English Springer Spaniels Common Health Issues

Bred to be hunting dogs, English Springer Spaniels are energetic medium-sized dogs that need plenty of exercise. You’ll want to keep these loving dogs by your side forever, but health problems, if left unchecked, could put a hamper on your plans.

Although English Springer Spaniels are considered healthy dogs, several problems may arise, including elbow and hip dysplasia, eye and ear issues, and PFK disorder. Taking notice of your beloved pet’s symptoms and taking them to the vet could help extend their lifespans.

Many options are available to take care of your treasured English Springer Spaniel despite any health problems they may have. So, read on to find out more!

Health Issues Common In English Springer Spaniels

Given that they have a life expectancy of 12 to 14 years, the English Springer Spaniel is typically a healthy dog, but as can be expected, especially with any purebred dog, some health complications may arise. It’s best to be aware of possible problems to mitigate them.

One way of ensuring your beloved English Springer Spaniel is the picture of health is to get one from a reputable breeder who ensures prospective parents are vetted for health problems. Another way is to take your treasured pup to the vet regularly for checkups.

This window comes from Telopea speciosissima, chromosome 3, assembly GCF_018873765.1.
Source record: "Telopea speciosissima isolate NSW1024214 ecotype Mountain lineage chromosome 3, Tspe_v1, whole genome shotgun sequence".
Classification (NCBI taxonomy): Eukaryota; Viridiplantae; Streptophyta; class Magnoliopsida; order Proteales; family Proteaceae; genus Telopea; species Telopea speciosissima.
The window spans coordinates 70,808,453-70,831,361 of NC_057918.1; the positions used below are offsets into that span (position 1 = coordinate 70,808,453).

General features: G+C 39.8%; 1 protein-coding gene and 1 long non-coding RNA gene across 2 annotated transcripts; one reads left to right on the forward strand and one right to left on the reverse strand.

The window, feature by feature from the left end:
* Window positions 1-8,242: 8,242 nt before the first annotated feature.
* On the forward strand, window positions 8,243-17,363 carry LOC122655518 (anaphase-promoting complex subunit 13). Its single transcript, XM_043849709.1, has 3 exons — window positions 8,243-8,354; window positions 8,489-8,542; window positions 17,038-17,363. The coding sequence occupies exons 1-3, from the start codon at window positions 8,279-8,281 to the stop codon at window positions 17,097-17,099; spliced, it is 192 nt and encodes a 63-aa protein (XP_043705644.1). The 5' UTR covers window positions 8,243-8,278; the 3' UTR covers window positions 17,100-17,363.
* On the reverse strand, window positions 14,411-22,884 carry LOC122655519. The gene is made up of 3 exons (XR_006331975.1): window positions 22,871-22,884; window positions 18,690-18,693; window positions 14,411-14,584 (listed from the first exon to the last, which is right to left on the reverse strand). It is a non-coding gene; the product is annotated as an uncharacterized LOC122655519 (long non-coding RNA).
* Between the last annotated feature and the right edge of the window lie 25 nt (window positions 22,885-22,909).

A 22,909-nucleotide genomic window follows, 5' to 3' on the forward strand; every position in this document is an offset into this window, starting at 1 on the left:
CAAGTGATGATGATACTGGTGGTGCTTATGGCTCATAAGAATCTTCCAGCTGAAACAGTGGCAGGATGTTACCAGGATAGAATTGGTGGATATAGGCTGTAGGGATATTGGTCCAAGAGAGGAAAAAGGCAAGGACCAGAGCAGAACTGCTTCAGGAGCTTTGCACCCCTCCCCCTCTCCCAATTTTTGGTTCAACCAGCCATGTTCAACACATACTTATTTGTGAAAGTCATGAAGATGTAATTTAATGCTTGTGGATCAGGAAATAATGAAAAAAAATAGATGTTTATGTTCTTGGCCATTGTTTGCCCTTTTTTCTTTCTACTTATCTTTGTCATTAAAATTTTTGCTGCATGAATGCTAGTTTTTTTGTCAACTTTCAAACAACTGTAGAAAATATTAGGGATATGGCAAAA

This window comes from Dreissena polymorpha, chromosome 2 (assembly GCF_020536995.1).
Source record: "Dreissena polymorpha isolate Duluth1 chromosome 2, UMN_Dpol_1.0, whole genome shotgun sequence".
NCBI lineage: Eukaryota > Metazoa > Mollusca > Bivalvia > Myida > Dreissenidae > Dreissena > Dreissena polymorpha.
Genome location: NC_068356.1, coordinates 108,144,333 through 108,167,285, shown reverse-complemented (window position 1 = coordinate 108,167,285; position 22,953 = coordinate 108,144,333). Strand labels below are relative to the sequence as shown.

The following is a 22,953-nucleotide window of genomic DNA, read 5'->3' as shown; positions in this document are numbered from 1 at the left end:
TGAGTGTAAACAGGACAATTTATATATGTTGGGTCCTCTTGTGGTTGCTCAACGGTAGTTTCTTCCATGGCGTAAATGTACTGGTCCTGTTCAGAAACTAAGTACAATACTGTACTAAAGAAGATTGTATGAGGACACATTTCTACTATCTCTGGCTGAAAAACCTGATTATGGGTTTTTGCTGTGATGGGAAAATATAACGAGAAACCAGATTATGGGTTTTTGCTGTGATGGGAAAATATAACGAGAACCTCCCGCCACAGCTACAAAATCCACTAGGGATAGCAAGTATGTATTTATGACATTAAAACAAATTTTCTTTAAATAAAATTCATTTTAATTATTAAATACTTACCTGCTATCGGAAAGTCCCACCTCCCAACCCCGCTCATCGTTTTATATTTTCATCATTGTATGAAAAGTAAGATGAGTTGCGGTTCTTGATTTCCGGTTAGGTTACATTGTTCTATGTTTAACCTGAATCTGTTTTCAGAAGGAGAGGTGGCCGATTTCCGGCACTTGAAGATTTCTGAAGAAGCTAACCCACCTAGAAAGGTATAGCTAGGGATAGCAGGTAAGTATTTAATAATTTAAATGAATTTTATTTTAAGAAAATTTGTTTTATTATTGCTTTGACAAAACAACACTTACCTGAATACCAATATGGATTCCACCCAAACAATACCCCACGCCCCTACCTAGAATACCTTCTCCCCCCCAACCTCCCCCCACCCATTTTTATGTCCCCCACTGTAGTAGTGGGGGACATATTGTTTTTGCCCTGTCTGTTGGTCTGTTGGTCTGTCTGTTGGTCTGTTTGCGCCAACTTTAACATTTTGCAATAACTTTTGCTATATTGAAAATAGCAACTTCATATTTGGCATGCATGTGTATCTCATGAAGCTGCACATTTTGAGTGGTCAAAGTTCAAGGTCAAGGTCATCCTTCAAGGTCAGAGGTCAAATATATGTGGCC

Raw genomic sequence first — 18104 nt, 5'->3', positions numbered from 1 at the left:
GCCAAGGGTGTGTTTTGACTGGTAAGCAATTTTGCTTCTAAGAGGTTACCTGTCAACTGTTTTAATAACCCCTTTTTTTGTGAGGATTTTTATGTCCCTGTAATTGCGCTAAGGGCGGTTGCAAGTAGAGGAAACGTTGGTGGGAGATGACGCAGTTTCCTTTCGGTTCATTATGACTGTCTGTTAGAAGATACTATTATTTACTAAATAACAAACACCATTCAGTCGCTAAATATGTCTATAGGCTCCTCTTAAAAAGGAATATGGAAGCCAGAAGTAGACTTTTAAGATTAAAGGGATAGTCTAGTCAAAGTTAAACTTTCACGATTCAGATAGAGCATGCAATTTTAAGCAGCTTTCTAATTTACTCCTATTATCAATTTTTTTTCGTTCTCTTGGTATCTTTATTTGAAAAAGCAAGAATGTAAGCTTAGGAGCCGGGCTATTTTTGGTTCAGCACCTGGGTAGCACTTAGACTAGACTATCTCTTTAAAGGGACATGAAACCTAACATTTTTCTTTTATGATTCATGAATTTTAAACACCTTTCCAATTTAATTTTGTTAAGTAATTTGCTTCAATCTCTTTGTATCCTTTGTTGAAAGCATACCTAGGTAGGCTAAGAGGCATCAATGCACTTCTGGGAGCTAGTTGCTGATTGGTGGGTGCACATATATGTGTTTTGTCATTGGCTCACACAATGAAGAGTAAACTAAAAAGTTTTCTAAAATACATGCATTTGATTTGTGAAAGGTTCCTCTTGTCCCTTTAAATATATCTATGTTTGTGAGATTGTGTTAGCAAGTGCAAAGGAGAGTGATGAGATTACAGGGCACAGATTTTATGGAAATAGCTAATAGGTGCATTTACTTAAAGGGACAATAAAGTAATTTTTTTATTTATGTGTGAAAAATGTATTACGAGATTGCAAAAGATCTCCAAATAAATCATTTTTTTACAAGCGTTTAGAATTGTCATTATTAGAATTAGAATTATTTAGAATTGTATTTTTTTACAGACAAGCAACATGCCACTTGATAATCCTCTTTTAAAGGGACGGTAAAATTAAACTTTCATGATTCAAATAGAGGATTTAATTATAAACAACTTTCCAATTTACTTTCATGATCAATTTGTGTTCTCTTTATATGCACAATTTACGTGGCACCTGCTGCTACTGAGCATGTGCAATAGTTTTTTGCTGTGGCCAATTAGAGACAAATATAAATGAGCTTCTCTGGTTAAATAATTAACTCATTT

So here are a few ailments to watch out for that might affect your cherished English Springer Spaniel.

Canine Hip Dysplasia

Hip dysplasia occurs when the dog’s hip ball does not fit properly into its socket or hasn’t developed properly. This leads to the bone wearing down and causes arthritis. Hip dysplasia is hereditary and can be treated through surgery. In older dogs, this entails the replacement of the whole hip.

However, surgery can sometimes be avoided by carefully controlling your English Springer Spaniel’s diet, exercise, and pain relief from a young age. Treatment can also include supplements of chondroitin and glucosamine to help with cartilage growth in the joints.

Hip dysplasia occurs during development and mostly affects larger dogs. This condition is not life-threatening if managed properly.

Elbow Dysplasia

Another common ailment in English Springer Spaniels is elbow dysplasia. Elbow dysplasia is diagnosed when there is malformation and degeneration of the elbow joint. It can lead to lameness.

Surgery might be an option for treatment, but this is not necessary in all cases. Weight management is important to ensure that there isn’t undue stress on the joints. Medication can also be prescribed to alleviate pain or slow the progress of arthritis.

Again, breeders should take care to breed only dogs who don’t have serious health problems like elbow dysplasia, and you should make sure you attain your dog from a reputable breeder. You should report any such illnesses to your breeder and neuter or spay your dog.

According to the Orthopedic Foundation of America, out of 13 000 X-rays of English Springer Spaniels, a disproportionate amount (compared to their size) of them were dysplastic – 13% in their hips and 14% in their elbows.

Phosphofructokinase Deficiency

Phosphofructokinase deficiency or PFK disorder is a genetic defect that influences how the body processes glucose. Typically, the disease is diagnosed in the first few months of life. Symptoms include muscle disease, anemia, lack of appetite, fever, dark-colored urine, and difficulty exercising.